Review of Dear Thing by Julie Cohen

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Himself doesn’t usually do mainstream fiction – particularly with curly writing on the cover… So when he enthusiastically recommended this book, I paid attention. Would I enjoy it, too?

dearthingAfter years of watching her best friends Ben and Claire try for a baby, Romily has offered to give them the one thing they most want. But Romily wasn’t prepared for the overwhelming feelings that have taken hold of her and which threaten to ruin her friendship with Ben and Claire – and even destroy their marriage. Now there are three friends, two mothers and only one baby, and an impossible decision to make…

This wasn’t a book I would ever have picked up – but that didn’t prevent it from immediately hooking me into the story. Cohen’s style is readable and punchy. I initially really bonded strongly with Claire, but as the book progressed I increasingly sympathised with Romily. Cohen managed to write her small daughter without lapsing into sentimentality – not always an easy trick to accomplish when small children make intermittent appearances in an adult book. Especially when one of the main themes revolves around what makes a good mother – something of a burning question in these days of increasing concern about the way we parent. And as Romily finds herself unexpectedly bonding with her unborn baby, she is torn – does she keep her promise to her friends? Or keep the baby? Cohen certainly knows how to pull a story along. I devoured this book in three greedy gulps.

For me, the best bit was how both very different women reacted to the situation confronting them – and the way their relationship and attitude to each other changed. Claire’s story was no less engrossing or heart-tugging than Romily’s problem and anyone who has ever longed for a baby will sympathise with her plight. And while Romily tends to stumble into her own muddles through her impulsive nature, Claire is the victim of biology. Small wonder she becomes a tad over-controlling about the aspects of her life she can alter – I found the way Cohen depicts this both clever and moving.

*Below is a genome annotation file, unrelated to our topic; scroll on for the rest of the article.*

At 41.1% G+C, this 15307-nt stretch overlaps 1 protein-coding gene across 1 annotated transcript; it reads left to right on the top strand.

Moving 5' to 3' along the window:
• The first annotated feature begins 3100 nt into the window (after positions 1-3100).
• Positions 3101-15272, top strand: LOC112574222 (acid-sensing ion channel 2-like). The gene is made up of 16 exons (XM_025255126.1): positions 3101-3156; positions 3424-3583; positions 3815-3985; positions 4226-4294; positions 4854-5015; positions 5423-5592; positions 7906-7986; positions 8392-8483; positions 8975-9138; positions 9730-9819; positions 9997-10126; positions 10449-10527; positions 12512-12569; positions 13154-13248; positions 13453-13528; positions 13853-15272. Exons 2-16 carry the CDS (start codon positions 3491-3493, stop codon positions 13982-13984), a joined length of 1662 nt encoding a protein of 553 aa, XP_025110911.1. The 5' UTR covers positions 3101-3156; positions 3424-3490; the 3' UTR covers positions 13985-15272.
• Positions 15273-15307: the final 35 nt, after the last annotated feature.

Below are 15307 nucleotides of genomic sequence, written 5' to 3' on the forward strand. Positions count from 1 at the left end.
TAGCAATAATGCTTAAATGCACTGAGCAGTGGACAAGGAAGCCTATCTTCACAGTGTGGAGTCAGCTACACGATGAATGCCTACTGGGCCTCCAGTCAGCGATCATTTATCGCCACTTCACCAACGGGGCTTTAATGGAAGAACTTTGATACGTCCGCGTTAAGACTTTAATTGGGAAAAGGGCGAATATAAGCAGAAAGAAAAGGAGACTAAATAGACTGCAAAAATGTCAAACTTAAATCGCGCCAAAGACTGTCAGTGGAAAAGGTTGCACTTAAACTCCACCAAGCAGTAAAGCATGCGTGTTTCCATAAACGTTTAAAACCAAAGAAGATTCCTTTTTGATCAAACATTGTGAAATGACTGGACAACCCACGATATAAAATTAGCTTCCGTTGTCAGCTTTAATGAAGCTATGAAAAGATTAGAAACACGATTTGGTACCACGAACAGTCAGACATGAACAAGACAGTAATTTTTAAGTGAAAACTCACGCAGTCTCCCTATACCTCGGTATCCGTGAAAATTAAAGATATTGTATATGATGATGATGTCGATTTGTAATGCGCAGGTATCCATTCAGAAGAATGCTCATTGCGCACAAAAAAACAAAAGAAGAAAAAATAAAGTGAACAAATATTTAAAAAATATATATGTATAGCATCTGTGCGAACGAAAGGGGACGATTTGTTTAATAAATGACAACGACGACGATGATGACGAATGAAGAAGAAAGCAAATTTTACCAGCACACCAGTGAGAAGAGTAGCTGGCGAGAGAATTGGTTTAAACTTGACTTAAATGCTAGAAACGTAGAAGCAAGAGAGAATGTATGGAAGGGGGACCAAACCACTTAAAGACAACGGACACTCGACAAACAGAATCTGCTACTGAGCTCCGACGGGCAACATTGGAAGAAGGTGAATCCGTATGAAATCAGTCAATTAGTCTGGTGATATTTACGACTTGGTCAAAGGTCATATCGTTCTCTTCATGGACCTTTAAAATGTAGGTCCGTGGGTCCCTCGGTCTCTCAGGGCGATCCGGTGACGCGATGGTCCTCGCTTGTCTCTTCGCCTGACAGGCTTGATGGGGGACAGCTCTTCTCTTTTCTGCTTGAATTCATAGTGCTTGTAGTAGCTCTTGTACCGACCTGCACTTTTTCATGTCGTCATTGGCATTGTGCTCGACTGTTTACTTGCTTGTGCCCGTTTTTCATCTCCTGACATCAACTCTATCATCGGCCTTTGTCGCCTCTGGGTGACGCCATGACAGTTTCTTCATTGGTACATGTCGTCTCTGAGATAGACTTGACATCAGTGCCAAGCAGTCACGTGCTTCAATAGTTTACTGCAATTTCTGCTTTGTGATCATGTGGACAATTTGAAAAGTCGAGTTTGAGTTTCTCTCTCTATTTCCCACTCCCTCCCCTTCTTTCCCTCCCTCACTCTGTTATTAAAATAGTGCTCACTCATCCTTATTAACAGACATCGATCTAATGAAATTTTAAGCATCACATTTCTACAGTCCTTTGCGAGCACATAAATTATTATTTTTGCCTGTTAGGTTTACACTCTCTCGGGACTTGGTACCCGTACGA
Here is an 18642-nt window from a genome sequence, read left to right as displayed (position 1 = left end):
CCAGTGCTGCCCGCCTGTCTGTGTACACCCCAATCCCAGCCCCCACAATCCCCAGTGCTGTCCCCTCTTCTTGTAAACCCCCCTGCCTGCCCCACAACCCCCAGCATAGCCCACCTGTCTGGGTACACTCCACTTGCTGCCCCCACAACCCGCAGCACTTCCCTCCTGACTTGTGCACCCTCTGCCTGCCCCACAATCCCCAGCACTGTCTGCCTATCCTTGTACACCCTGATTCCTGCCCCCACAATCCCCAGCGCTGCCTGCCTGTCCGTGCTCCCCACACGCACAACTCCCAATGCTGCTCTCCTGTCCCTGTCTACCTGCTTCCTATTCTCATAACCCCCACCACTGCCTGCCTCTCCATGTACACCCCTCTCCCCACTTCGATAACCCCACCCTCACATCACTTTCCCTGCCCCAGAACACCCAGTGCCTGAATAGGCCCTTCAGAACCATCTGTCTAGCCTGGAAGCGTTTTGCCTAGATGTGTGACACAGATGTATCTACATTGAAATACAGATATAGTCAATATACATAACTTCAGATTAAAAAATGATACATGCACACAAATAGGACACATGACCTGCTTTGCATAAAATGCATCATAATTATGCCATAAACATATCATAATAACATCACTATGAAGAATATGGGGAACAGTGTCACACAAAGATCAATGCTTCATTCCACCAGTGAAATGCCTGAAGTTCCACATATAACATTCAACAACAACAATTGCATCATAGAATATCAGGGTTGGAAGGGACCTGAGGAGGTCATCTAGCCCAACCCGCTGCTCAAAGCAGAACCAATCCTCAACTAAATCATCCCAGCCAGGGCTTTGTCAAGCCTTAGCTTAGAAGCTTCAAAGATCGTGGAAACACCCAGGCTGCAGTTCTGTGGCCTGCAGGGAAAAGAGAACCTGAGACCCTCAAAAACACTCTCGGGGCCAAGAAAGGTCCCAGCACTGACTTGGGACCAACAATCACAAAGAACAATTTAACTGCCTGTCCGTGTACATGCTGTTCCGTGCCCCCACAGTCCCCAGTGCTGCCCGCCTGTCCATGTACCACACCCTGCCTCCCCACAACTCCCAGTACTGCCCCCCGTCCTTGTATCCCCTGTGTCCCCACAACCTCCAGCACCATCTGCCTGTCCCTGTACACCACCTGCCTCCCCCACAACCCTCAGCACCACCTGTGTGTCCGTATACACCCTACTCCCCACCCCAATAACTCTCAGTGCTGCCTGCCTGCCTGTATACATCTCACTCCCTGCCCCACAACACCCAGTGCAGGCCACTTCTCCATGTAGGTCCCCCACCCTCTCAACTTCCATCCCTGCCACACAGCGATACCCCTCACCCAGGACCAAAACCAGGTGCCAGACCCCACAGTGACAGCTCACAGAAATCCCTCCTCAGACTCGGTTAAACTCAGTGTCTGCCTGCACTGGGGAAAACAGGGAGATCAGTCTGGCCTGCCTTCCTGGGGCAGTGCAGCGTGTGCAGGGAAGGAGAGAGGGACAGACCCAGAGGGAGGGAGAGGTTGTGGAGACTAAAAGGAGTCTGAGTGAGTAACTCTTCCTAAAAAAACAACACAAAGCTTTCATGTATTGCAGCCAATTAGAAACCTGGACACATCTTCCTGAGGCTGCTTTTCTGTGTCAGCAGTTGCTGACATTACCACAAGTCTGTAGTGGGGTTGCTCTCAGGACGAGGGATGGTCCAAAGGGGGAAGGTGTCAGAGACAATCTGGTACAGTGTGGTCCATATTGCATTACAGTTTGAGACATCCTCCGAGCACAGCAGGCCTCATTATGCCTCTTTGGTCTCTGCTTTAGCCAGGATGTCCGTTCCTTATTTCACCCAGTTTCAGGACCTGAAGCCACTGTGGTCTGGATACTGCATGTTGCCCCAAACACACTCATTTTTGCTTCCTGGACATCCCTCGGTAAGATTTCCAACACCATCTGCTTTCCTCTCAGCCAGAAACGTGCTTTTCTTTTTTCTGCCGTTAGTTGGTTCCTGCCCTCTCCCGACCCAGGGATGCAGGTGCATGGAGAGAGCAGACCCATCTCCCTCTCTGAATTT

Any grizzles? Well, while I found Jarvis completely convincing, Ben bothered me. On one hand, he is quite able to implicitly acknowledge Romily’s affection for him for years – to the extent that they go out for pub quizzes together as best mates. That seems entirely plausible. What I find difficult to swallow is his sudden need to then become painfully honest to Claire, given the dire consequences. Nope – didn’t ring true, given his capacity to gloss a thorny problem for years and years. However, given how much Cohen got right and the skill with which she negotiated this highly emotional story, it wasn’t a deal-breaker.

The ending works well – which again, is no mean feat, given the complexity of the problem. I certainly won’t be by-passing Julie Cohen’s books again, and if you’re looking for a well-written, readable novel about some of the complications that contemporary issues can pose for family life, I highly recommend this.
9/10

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